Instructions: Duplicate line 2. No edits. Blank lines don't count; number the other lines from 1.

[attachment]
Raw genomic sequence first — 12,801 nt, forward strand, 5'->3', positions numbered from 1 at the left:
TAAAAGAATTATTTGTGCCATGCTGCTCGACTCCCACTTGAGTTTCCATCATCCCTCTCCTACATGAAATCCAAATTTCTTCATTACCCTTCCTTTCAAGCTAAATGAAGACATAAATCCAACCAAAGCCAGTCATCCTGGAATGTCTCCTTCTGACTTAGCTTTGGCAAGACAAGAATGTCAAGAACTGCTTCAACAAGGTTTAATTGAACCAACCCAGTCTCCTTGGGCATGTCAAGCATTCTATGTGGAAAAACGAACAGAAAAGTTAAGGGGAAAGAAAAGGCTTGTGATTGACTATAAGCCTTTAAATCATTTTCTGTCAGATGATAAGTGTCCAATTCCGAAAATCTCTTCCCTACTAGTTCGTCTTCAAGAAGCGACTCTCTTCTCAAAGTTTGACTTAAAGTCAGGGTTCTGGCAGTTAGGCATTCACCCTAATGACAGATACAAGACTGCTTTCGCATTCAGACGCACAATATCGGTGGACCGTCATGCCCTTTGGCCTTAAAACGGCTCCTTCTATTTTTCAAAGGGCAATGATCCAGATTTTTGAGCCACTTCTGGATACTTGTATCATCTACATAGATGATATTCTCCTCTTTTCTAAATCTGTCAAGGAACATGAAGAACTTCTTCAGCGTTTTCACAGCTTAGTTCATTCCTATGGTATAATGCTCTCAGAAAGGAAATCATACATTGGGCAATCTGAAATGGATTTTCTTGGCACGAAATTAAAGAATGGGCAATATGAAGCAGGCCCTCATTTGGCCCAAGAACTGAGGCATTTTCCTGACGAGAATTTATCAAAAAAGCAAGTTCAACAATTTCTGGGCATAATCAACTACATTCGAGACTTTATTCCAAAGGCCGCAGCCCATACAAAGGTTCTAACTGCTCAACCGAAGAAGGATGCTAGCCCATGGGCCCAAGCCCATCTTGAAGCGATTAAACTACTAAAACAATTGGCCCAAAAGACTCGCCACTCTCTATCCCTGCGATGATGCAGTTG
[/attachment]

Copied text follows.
TAAAAGAATTATTTGTGCCATGCTGCTCGACTCCCACTTGAGTTTCCATCATCCCTCTCCTACATGAAATCCAAATTTCTTCATTACCCTTCCTTTCAAGCTAAATGAAGACATAAATCCAACCAAAGCCAGTCATCCTGGAATGTCTCCTTCTGACTTAGCTTTGGCAAGACAAGAATGTCAAGAACTGCTTCAACAAGGTTTAATTGAACCAACCCAGTCTCCTTGGGCATGTCAAGCATTCTATGTGGAAAAACGAACAGAAAAGTTAAGGGGAAAGAAAAGGCTTGTGATTGACTATAAGCCTTTAAATCATTTTCTGTCAGATGATAAGTGTCCAATTCCGAAAATCTCTTCCCTACTAGTTCGTCTTCAAGAAGCGACTCTCTTCTCAAAGTTTGACTTAAAGTCAGGGTTCTGGCAGTTAGGCATTCACCCTAATGACAGATACAAGACTGCTTTCGCATTCAGACGCACAATATCGGTGGACCGTCATGCCCTTTGGCCTTAAAACGGCTCCTTCTATTTTTCAAAGGGCAATGATCCAGATTTTTGAGCCACTTCTGGATACTTGTATCATCTACATAGATGATATTCTCCTCTTTTCTAAATCTGTCAAGGAACATGAAGAACTTCTTCAGCGTTTTCACAGCTTAGTTCATTCCTATGGTATAATGCTCTCAGAAAGGAAATCATACATTGGGCAATCTGAAATGGATTTTCTTGGCACGAAATTAAAGAATGGGCAATATGAAGCAGGCCCTCATTTGGCCCAAGAACTGAGGCATTTTCCTGACGAGAATTTATCAAAAAAGCAAGTTCAACAATTTCTGGGCATAATCAACTACATTCGAGACTTTATTCCAAAGGCCGCAGCCCATACAAAGGTTCTAACTGCTCAACCGAAGAAGGATGCTAGCCCATGGGCCCAAGCCCATCTTGAAGCGATTAAACTACTAAAACAATTGGCCCAAAAGACTCGCCACTCTCTATCCCTGCGATGATGCAGTTG